The first Eurofighter “Typhoon” wearing the markings of the 4th Stormo (Wing) made its first public appearance at Grosseto on December 11th 2003. Still operating with the Alenia flight team at the Turin-Caselle facility, the aircraft serialled MM X614 IPA2, wore the famous “Prancing Horse” badge of the 4th Stormo to celebrate the exciting event organized at Grosseto: the duel that saw the Eurofighter, piloted by the Italian astronaut Maurizio Cheli, racing against the Ferrari F2003-GA piloted by Michael Schumacher. Indeed, the 4th Gruppo is the Wing whose 9th Gruppo (Squadron) and 20th OCU (Operational Conversion Unit) are going to be the first within the Aeronautica Militare Italiana (Italian Air Force, ItAF) to start the conversion from the F-104. Both the 4th Stormo (and also the 9th Stormo) and the Ferrari share the same worldwide known “Prancing Horse” symbol inherited from the Italian World War One ace Francesco Baracca.

The historical race was based on three “rounds”, on the short medium and long distances. The first duel took place over a 600 metres distance, favouring the swift acceleration of the Ferrari that broke the tape first, touching 294 km/h, in 9.4” versus 9.6” of the Eurofighter that, at that time, was already rotating.

Thanks to its short take-off run, the aircraft crossed the finishing post already climbing and consequently the time-study was unable to provide the actual speed reached by the fighter.

The second duel was over the long 1,200 metres distance, in which the Eurofighter, accelerating in the air in a clean configuration, won in 14.2” versus 16.7”.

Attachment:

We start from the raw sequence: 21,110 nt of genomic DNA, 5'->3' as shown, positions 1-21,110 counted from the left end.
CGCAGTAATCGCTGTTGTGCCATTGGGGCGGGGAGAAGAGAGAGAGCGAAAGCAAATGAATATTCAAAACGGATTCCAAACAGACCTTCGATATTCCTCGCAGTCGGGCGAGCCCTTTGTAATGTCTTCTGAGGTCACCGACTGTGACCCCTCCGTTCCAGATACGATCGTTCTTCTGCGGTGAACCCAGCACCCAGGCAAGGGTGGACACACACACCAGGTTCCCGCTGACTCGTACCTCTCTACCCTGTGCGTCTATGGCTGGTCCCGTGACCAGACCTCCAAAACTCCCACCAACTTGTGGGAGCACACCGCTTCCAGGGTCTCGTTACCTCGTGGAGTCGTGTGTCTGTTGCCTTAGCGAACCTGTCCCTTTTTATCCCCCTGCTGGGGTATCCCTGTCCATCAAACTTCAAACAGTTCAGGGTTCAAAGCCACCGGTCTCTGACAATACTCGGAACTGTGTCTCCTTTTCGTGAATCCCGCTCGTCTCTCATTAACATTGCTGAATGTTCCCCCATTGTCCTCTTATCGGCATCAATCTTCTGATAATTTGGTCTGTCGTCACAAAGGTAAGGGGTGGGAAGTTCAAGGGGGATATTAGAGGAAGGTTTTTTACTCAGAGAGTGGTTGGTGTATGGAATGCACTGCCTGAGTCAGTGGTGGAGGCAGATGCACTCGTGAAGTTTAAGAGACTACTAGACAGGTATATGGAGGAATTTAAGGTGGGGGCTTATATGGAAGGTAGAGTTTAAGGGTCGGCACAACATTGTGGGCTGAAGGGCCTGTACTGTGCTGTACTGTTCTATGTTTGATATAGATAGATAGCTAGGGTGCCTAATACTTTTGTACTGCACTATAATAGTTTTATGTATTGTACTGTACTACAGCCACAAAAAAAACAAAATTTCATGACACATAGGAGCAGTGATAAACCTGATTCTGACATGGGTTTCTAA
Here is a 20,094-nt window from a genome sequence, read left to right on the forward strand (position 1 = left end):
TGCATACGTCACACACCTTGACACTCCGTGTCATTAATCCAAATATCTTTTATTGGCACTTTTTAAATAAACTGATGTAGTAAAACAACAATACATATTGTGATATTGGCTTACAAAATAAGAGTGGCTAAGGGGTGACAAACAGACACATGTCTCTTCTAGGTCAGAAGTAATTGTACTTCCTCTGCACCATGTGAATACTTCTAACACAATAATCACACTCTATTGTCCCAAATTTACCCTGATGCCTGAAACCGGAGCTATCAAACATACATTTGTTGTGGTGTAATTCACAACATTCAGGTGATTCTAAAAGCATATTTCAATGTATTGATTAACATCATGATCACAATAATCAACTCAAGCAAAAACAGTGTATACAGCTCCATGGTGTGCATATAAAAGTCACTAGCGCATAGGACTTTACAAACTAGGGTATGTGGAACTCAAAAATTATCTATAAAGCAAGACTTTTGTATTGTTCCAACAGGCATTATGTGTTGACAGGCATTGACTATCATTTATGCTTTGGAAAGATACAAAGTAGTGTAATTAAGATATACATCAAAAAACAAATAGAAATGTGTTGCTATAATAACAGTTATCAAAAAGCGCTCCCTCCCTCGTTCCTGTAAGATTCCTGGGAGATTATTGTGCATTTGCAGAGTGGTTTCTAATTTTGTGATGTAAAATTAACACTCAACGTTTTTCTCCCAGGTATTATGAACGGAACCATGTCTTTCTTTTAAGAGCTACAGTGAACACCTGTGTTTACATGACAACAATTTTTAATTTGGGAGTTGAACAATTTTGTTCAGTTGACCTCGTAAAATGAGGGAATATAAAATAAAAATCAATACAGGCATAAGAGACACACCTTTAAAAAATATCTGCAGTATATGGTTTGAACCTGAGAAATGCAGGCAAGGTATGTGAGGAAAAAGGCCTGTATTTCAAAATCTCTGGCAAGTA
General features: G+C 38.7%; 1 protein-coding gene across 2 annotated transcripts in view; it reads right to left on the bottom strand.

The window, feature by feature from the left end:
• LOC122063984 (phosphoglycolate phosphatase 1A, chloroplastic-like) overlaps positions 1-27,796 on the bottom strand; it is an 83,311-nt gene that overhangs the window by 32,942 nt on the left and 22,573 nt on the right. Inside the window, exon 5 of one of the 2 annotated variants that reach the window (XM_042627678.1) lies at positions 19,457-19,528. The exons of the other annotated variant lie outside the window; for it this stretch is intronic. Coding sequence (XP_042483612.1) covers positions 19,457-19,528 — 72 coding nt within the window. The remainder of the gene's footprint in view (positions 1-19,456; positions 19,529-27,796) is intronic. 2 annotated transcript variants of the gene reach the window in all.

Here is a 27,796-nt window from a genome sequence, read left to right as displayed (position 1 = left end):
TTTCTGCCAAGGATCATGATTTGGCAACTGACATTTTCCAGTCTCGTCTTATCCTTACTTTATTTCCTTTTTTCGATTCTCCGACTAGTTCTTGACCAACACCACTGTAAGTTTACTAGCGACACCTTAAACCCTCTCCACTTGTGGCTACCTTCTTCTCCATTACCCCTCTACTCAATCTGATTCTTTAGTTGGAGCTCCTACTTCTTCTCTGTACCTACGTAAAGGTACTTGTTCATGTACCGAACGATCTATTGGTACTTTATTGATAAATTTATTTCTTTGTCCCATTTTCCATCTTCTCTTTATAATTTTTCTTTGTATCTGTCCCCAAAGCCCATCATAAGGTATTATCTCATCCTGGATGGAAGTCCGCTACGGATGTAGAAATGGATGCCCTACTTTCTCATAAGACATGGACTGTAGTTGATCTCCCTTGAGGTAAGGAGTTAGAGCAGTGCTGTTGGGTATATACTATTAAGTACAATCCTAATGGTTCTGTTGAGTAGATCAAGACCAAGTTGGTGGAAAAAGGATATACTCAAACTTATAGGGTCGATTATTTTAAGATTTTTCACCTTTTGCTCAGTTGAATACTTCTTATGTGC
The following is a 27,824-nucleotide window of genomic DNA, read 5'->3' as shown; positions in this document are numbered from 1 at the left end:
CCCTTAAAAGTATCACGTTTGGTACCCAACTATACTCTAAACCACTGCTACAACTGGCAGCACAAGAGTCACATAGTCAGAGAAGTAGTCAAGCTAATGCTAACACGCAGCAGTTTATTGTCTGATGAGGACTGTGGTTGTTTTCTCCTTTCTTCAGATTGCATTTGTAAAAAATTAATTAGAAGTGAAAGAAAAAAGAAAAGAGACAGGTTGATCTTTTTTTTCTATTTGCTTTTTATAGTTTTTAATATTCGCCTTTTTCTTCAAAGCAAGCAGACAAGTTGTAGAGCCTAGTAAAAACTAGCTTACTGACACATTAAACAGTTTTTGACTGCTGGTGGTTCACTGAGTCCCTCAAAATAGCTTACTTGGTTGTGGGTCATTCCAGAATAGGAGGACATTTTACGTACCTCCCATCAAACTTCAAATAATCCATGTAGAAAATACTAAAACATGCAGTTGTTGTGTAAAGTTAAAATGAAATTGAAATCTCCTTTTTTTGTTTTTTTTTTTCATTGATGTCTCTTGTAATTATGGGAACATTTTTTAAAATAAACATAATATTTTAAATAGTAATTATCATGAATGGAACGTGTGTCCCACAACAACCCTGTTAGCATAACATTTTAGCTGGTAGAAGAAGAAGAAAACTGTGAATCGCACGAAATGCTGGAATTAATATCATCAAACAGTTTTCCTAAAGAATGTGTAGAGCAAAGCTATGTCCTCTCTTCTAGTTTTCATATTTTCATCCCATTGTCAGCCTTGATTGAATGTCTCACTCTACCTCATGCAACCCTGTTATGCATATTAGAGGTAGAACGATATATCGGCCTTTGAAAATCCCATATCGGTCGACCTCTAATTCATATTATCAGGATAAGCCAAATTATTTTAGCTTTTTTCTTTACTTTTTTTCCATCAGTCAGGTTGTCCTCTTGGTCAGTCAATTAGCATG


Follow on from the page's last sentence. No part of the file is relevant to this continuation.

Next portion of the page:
Eurofighter Typhoon vs Ferrari at Grosseto Air Base (Image via Ferrari Media Center)

The F2003-GA reached a ground speed of 308 km/h. The third and most uncertain challenge, on the medium range, was fought out over a 900 metres race. The Eurofighter won again, reaching the finishing line in 13’’ versus 13.2’’ of the Michael Schumacher’ single-seat that, on the wet surface, reached the speed of 305 Km/h.

Results aside, the aim of the day was to demonstrate to the public how Italy is today capable of producing winning technology in both aeronautical and four wheels worlds. Filippo Berselli, Italian Under-Secretary of the Defence, commented: “this is a day for Italian industry and for Italy. The new European fighter jet is an extraordinary machine, created with the intelligence and imagination of Italian industry, who, thanks also to Ferrari, have had a superb showcase in today”.

In the intentions of the ItAF, 5 Gruppi will be equipped with 106 single seats “Typhoon” while an OCU will be established on the type at Grosseto by the second half of 2004 and will operate with 15 twin seats. The first single seats on delivery will be taken on charge by the 9th Gruppo to be employed in the air to air role while the twin seats will be taken by the 20th OCU.

The air force and Alenia Aeronautica are working together to set up this OCU in Grosseto and Many instructors pilots from the 20th have already begun the conversion to the Eurofighter at Caselle at the beginning of the 2003. At the beginning, three out of four pilots attending the first conversion courses, will be 20th Gruppo Instructor Pilots. Unlike the RAF, that has already decided to set up such a unit at BAE Systems’ Warton, facility, the ItAF considered, then rejected, the idea of establishing an initial squadron at Alenia’s Turin-Caselle airfield.

© David Cenciotti